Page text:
Monday, July 12, 2004

Planning for Postponing elections

There is no doubt that contingency plans should be in place in the event of serious disruptions to the stability and integrity of an election. However, the specific threat from "terrorists" is a deliberate ruse by Rethugs to maintain the fear level in the nation. As Kossack Dump Terry McAuliffe points out, there are numerous events which are far more likely to occur, affecting an election.
What bothers me is the focus on terrorists; it smells like yet another Administration scare tactic. For what it's worth, I can think of a number of events that could seriously disrupt an election, at least in parts of the country: a serious earthquake or hurricane, a power blackout like the one last August, an outbreak of SARS or the flu. All of these would be more disruptive to the election than, say, the Madrid train bombing, tragic as it was.

Rethugs believe that a fearful citizenry will surely back an incumbent as a means of survival. Of course, come November, they'll realize they were wrong when Kerry-Edwards steamrolls a scandel-clouded Bush-Cheney campaign.

Over at Daily Kos, fellow Kossack bellatrys offers a segment of narration from a film not widely known, but which should be seen by all in lieu of our current situation. This snippet from The Handmaiden's Tale certainly echoes loudly with respect to both the 2000 election and the imminent one this year.
"You had to take those pieces of paper with you when you went shopping, though by the time I was nine or ten most people used plastic cards. Not for groceries though, that came later. It seems so primitive, totemistic even, like cowry shells. I must have used that kind of money myself, a little, before everything went on the Compubank.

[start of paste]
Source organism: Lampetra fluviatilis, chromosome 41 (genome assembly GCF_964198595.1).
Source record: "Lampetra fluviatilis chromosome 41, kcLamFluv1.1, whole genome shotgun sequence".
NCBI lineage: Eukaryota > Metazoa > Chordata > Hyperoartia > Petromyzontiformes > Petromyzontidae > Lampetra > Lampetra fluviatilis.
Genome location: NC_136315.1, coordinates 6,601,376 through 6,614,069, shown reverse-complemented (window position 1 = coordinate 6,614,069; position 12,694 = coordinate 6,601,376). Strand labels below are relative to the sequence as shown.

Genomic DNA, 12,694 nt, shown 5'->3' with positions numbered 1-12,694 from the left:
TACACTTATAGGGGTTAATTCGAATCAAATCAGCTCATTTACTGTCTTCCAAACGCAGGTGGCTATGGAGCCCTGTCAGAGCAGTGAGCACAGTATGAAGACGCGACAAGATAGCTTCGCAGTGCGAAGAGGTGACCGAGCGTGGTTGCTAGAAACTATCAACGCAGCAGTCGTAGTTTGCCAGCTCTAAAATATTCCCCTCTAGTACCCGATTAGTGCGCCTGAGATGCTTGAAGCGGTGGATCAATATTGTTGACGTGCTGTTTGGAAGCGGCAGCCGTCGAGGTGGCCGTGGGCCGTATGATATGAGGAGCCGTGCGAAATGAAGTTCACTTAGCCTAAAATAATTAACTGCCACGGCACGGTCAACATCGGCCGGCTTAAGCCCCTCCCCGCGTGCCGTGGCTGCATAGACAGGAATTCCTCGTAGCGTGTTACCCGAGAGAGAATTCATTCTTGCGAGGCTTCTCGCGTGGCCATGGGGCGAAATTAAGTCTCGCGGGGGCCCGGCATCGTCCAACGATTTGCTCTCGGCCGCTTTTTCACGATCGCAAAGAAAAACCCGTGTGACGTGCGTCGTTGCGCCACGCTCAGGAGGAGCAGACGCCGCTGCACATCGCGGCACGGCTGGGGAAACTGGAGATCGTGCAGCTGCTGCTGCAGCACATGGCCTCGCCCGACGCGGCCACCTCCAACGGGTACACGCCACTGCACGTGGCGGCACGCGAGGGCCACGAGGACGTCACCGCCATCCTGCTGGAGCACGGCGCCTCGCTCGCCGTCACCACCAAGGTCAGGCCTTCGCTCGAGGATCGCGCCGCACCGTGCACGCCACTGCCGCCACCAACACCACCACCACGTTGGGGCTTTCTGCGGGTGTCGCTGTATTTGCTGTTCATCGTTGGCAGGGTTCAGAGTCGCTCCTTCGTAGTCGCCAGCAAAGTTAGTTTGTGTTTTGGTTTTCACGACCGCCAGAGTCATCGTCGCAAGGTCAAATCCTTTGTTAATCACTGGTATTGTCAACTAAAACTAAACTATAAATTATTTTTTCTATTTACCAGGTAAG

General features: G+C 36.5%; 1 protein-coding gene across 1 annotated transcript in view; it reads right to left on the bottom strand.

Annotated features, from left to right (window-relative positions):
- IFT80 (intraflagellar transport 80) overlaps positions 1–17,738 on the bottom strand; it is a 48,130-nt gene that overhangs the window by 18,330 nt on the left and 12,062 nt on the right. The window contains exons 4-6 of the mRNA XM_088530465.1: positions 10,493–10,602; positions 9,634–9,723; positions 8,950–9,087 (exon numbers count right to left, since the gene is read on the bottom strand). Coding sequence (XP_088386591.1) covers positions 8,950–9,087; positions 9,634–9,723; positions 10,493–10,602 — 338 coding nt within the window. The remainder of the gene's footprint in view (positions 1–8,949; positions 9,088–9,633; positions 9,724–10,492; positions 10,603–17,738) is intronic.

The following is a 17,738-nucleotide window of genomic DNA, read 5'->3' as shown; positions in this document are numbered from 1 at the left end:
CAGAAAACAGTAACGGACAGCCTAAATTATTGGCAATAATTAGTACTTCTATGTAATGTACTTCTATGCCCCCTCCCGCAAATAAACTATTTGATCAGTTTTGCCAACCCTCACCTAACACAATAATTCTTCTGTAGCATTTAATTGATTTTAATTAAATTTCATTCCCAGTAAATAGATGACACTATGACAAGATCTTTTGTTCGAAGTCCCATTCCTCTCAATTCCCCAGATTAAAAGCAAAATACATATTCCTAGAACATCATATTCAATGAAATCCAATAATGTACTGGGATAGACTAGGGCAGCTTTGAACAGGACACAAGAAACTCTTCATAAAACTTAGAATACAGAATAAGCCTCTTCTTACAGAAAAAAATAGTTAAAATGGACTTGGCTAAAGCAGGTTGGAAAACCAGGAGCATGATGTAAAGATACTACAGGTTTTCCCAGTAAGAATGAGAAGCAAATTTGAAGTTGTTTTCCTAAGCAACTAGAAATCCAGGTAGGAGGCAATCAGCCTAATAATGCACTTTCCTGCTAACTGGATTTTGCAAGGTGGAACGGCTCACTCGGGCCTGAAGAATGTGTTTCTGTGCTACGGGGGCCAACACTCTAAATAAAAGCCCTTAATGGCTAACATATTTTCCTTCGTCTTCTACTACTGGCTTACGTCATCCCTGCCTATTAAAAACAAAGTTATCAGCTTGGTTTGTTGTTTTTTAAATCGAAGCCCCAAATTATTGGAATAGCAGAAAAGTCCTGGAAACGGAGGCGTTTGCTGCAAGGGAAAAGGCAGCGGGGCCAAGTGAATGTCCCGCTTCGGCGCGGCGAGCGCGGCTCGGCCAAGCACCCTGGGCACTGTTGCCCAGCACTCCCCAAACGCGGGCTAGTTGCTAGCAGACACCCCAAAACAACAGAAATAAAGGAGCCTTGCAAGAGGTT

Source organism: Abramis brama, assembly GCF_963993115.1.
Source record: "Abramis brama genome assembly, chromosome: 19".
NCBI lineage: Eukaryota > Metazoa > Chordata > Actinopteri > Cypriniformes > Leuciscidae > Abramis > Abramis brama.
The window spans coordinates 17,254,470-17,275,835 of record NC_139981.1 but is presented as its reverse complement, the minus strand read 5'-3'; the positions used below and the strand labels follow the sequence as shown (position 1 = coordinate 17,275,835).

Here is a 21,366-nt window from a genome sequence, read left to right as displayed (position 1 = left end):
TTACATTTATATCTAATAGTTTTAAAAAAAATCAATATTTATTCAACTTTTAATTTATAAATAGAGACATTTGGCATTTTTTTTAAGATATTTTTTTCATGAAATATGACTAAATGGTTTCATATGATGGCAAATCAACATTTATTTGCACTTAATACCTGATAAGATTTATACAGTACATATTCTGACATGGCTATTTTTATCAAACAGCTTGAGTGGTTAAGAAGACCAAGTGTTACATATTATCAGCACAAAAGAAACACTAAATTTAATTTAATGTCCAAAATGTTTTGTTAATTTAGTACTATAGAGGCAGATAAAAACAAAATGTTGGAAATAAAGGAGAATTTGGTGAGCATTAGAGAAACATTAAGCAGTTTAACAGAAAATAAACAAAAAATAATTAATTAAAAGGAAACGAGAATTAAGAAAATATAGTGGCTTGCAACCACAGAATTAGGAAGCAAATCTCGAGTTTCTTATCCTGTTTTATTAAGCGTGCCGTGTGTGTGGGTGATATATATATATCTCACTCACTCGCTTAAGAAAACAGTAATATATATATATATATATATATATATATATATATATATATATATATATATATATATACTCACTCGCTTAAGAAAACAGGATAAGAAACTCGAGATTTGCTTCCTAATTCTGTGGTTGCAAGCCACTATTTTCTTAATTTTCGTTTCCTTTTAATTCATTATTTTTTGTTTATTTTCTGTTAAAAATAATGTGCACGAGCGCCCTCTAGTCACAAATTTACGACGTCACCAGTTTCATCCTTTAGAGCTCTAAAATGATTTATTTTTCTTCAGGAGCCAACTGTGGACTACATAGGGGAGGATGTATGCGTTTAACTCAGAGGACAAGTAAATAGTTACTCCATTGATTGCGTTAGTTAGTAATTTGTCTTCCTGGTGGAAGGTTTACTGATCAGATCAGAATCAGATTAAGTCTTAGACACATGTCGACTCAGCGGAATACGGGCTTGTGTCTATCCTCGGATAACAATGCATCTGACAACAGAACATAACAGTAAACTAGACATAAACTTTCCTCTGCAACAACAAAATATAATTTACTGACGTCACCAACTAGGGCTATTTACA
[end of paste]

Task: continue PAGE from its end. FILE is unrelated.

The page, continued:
I guess that's how they were able to do it, in the way they did, all at once, without anyone knowing beforehand. If there had still been portable money, it would have been more difficult.

It was after the catastrophe, when they shot the president and machine-gunned the Congress and the army declared a state of emergency. They blamed it on the Islamic fanatics, at the time.

Keep calm, they said on television. Everything is under control.

I was stunned. Everyone was, I know that. It was hard to believe. The entire government, gone like that. How did they get in, how did it happen?

That was when they suspended the Constitution. They said it would be temporary. There wasn't even any rioting in the streets. People stayed home at night, watching television, looking for some direction. There wasn't even an enemy you could put your finger on...

Things continued in that state of suspended animation for weeks, although some things did happen. Newspapers were censored and some were closed down, for security reasons, they said. The roadblocks began to appear, and Identipasses. Everyone approved of that, since it was obvious you couldn't be too careful. They said that new elections would be held, but that it would take some time to prepare for them. The thing to do, they said, was to carry on as usual..."
--The Handmaid's Tale, Margaret Atwood, 1985

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